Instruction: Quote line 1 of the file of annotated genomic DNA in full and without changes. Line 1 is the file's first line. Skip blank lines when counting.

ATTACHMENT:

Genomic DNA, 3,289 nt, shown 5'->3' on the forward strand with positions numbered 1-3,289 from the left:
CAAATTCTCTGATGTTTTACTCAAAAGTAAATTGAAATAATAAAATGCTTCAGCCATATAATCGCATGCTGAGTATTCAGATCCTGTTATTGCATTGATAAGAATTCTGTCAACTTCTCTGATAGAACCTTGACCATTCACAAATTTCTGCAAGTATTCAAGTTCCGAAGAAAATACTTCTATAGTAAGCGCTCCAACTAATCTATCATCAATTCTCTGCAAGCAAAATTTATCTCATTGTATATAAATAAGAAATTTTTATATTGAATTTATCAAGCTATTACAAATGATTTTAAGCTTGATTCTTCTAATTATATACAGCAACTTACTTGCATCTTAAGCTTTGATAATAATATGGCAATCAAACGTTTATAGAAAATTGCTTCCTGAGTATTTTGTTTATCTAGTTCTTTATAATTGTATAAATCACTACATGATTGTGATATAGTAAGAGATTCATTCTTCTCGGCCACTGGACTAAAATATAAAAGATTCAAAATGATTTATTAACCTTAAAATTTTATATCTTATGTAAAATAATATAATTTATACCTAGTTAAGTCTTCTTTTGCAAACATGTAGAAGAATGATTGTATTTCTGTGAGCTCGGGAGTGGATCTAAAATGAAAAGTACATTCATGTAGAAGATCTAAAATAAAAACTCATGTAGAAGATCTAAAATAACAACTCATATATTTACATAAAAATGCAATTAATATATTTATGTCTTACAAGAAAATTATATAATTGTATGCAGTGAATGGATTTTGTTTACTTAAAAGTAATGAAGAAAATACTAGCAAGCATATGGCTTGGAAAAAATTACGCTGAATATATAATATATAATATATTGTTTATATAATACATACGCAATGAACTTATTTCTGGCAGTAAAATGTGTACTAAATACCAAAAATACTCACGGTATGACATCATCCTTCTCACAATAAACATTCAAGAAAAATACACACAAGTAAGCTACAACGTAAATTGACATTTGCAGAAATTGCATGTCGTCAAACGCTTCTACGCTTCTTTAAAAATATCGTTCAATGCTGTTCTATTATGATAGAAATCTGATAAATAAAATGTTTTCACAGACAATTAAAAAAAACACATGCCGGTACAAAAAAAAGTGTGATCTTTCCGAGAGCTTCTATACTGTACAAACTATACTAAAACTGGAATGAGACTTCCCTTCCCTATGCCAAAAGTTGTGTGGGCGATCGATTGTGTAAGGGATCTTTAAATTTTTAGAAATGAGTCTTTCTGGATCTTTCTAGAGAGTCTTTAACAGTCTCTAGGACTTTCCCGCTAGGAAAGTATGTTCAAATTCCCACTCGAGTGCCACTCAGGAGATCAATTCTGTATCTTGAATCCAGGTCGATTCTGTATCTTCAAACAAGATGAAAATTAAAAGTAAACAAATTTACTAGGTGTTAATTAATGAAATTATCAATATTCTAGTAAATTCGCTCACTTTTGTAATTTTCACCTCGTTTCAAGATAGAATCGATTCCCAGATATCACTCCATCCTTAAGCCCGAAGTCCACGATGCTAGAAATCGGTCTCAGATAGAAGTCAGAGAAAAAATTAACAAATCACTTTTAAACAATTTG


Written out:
Genomic DNA, 3,289 nt, shown 5'->3' on the forward strand with positions numbered 1-3,289 from the left: